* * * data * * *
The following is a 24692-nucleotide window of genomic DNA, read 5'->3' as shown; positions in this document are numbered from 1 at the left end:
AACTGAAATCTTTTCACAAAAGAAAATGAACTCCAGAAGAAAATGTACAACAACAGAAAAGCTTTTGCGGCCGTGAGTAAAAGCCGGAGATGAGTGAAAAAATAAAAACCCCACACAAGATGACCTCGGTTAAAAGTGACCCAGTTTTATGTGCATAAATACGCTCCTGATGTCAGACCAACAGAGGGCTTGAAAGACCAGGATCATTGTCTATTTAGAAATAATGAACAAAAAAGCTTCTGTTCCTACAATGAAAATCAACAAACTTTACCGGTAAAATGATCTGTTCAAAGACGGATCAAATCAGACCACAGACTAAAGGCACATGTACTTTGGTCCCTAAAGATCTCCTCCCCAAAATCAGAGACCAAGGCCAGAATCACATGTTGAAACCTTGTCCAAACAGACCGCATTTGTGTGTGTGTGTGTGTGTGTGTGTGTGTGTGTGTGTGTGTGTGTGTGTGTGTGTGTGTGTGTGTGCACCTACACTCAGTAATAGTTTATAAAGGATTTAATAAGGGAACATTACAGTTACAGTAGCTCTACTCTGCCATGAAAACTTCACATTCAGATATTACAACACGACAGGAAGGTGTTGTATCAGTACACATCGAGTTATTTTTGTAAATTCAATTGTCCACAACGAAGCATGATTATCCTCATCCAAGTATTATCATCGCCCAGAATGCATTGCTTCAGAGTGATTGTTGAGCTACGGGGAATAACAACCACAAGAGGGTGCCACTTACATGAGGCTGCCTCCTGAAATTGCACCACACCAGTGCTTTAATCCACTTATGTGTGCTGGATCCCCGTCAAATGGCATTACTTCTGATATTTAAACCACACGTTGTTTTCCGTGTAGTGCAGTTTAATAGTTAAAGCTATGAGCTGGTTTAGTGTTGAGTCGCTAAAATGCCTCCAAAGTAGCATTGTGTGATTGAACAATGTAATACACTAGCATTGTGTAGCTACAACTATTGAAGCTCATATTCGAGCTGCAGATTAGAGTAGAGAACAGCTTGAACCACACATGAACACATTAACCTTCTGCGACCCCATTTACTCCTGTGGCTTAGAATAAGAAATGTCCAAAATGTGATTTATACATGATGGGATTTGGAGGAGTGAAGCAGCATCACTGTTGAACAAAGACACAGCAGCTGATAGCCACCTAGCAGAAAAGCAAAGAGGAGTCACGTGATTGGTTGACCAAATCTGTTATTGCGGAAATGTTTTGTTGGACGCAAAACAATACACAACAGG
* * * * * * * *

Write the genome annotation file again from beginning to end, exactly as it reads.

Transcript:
The following is a 24692-nucleotide window of genomic DNA, read 5'->3' as shown; positions in this document are numbered from 1 at the left end:
AACTGAAATCTTTTCACAAAAGAAAATGAACTCCAGAAGAAAATGTACAACAACAGAAAAGCTTTTGCGGCCGTGAGTAAAAGCCGGAGATGAGTGAAAAAATAAAAACCCCACACAAGATGACCTCGGTTAAAAGTGACCCAGTTTTATGTGCATAAATACGCTCCTGATGTCAGACCAACAGAGGGCTTGAAAGACCAGGATCATTGTCTATTTAGAAATAATGAACAAAAAAGCTTCTGTTCCTACAATGAAAATCAACAAACTTTACCGGTAAAATGATCTGTTCAAAGACGGATCAAATCAGACCACAGACTAAAGGCACATGTACTTTGGTCCCTAAAGATCTCCTCCCCAAAATCAGAGACCAAGGCCAGAATCACATGTTGAAACCTTGTCCAAACAGACCGCATTTGTGTGTGTGTGTGTGTGTGTGTGTGTGTGTGTGTGTGTGTGTGTGTGTGTGTGTGTGTGTGTGTGCACCTACACTCAGTAATAGTTTATAAAGGATTTAATAAGGGAACATTACAGTTACAGTAGCTCTACTCTGCCATGAAAACTTCACATTCAGATATTACAACACGACAGGAAGGTGTTGTATCAGTACACATCGAGTTATTTTTGTAAATTCAATTGTCCACAACGAAGCATGATTATCCTCATCCAAGTATTATCATCGCCCAGAATGCATTGCTTCAGAGTGATTGTTGAGCTACGGGGAATAACAACCACAAGAGGGTGCCACTTACATGAGGCTGCCTCCTGAAATTGCACCACACCAGTGCTTTAATCCACTTATGTGTGCTGGATCCCCGTCAAATGGCATTACTTCTGATATTTAAACCACACGTTGTTTTCCGTGTAGTGCAGTTTAATAGTTAAAGCTATGAGCTGGTTTAGTGTTGAGTCGCTAAAATGCCTCCAAAGTAGCATTGTGTGATTGAACAATGTAATACACTAGCATTGTGTAGCTACAACTATTGAAGCTCATATTCGAGCTGCAGATTAGAGTAGAGAACAGCTTGAACCACACATGAACACATTAACCTTCTGCGACCCCATTTACTCCTGTGGCTTAGAATAAGAAATGTCCAAAATGTGATTTATACATGATGGGATTTGGAGGAGTGAAGCAGCATCACTGTTGAACAAAGACACAGCAGCTGATAGCCACCTAGCAGAAAAGCAAAGAGGAGTCACGTGATTGGTTGACCAAATCTGTTATTGCGGAAATGTTTTGTTGGACGCAAAACAATACACAACAGG